MADISON, Wis. (AP) — Gov. Scott Walker refused to endorse the House bill overhauling the federal health care law for a second day Wednesday, declaring “more work needs to be done” and expressing concern that there were no cost estimates for the proposal championed by fellow Wisconsin Republican House Speaker Paul Ryan.
Walker repeated for a second day that he viewed the bill as a “work in progress” and said that after speaking with Ryan he is anticipating “a series of changes” before it passes the House. Ryan has publicly said the bill is the only proposal in Congress that advances the Republican’s long-held promise to repeal and replace the Affordable Care Act.
“I just still think there’s some more work to be done,” Walker told reporters. “Our ultimate goal as governors, certainly my goal, is to have ultimate flexibility.”
Walker said it was “unconventional” for the House to be moving forward without knowing the costs.
“I, personally, want to know what the cost is,” Walker said. “At some point before the members of the House or the Senate are asked to vote, at a minimum they should not only have the (costs) back but they should have some time to digest it.”
Walker has been measured in his response to the Ryan bill as he weighs both his concerns for Wisconsin and those of other governors. Walker, as chairman of the Republican Governors Association, has worked with Ohio Gov. John Kasich and others on an alternative proposal that would effectively put states in charge of their Medicaid programs but require the federal government to continue financing them.
“The challenges they’re going to have in the House and Senate are not unlike those we’re going to have amongst governors,” Walker said. “Trying to balance that out is no easy task amongst governors. I can only imagine it’s not an easy task in the House and the Senate just on the issue of what you do with expansion states, not to mention the other issues out there.”
Some Republican governors have complained that Ryan’s proposal will force millions of lower-income earners off insurance rolls or require states to pay for the cost of keeping them covered. There are also concerns among Republican governors in states that accepted federal money to expand Medicaid and those that did not.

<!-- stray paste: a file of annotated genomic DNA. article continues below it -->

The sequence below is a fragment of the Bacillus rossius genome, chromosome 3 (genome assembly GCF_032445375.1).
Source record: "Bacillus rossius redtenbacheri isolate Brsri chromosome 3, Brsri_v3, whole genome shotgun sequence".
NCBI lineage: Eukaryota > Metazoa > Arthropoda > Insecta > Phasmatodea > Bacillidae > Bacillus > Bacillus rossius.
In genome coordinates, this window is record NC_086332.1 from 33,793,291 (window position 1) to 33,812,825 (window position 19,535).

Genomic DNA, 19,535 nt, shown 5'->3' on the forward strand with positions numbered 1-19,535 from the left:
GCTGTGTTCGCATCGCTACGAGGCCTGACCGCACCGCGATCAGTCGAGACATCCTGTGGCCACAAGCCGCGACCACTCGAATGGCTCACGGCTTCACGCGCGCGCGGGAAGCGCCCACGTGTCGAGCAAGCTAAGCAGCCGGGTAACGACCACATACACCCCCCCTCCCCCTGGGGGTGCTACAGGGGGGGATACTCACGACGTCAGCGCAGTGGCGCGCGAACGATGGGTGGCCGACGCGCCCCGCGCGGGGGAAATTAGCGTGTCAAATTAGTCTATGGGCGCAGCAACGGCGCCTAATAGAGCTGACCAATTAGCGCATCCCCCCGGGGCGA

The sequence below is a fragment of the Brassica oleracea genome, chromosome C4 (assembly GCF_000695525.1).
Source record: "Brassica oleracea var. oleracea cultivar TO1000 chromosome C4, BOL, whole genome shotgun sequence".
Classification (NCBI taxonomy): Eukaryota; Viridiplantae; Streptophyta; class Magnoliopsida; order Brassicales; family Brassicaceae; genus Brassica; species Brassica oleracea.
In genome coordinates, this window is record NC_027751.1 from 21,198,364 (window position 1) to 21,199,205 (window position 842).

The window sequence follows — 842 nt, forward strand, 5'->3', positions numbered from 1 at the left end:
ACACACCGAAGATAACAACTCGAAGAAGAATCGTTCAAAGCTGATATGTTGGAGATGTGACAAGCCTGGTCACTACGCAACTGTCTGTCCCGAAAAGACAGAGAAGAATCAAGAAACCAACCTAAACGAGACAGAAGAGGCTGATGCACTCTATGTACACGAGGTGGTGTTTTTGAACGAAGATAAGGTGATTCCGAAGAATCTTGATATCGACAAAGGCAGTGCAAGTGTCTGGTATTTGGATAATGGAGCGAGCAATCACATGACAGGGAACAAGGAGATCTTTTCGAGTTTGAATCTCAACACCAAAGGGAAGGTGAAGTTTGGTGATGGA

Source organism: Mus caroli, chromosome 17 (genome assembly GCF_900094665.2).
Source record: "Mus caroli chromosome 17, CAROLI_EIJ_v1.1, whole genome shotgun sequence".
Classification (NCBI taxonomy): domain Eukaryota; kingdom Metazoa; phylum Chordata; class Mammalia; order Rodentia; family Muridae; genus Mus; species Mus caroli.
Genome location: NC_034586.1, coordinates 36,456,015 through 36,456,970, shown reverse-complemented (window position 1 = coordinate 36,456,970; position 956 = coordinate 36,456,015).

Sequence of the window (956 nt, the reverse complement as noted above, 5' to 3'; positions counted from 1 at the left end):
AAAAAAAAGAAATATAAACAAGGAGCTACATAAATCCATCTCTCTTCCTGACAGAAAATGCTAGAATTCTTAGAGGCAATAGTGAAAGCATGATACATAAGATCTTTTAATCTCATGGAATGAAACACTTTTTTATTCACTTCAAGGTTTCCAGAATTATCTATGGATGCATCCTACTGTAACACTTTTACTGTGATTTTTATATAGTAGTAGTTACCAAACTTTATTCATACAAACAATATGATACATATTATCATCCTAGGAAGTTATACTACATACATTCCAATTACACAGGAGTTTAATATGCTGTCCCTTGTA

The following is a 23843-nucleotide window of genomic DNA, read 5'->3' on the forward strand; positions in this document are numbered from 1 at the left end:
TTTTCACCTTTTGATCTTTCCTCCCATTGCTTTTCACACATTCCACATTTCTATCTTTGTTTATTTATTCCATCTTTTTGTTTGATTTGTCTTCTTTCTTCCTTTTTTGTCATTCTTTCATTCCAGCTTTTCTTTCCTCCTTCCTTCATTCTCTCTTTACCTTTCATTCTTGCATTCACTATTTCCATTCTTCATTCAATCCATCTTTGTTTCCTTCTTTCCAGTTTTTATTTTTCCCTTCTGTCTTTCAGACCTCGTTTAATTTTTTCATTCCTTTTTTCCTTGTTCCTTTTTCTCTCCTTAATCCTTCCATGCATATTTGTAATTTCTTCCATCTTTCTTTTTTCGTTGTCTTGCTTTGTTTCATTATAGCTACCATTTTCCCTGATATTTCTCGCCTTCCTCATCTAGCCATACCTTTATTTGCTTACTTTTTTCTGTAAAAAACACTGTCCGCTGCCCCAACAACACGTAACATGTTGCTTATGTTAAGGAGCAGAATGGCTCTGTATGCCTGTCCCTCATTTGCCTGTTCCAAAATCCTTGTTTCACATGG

Walker rejected the $500 million to expand Medicaid. Instead, he reduced those on the program by limiting it only to people at or below poverty, but it expanded it to include childless adults who previously had been on a waiting list for coverage. He said he hoped the federal bill would ultimately be modeled after what he did in Wisconsin.
Walker said he was on a telephone call Tuesday night with Republican governors, who lead 33 states, to discuss the proposal. He said governors want “maximum flexibility” and are united in liking that Congress is at least moving to repeal the current law.
Walker was among Republicans who have spent years bashing former President Barack Obama’s Affordable Care Act, passed in 2010 by a Democratic Congress. But Walker on Wednesday downplayed concerns over its replacement, saying most people won’t be affected because they purchase health insurance through their employers.
“Most people aren’t going to be affected by this no matter what happens,” he said. “It’s a whole lot of attention people are paying to it, understandably, but it’s not going to affect most people.”
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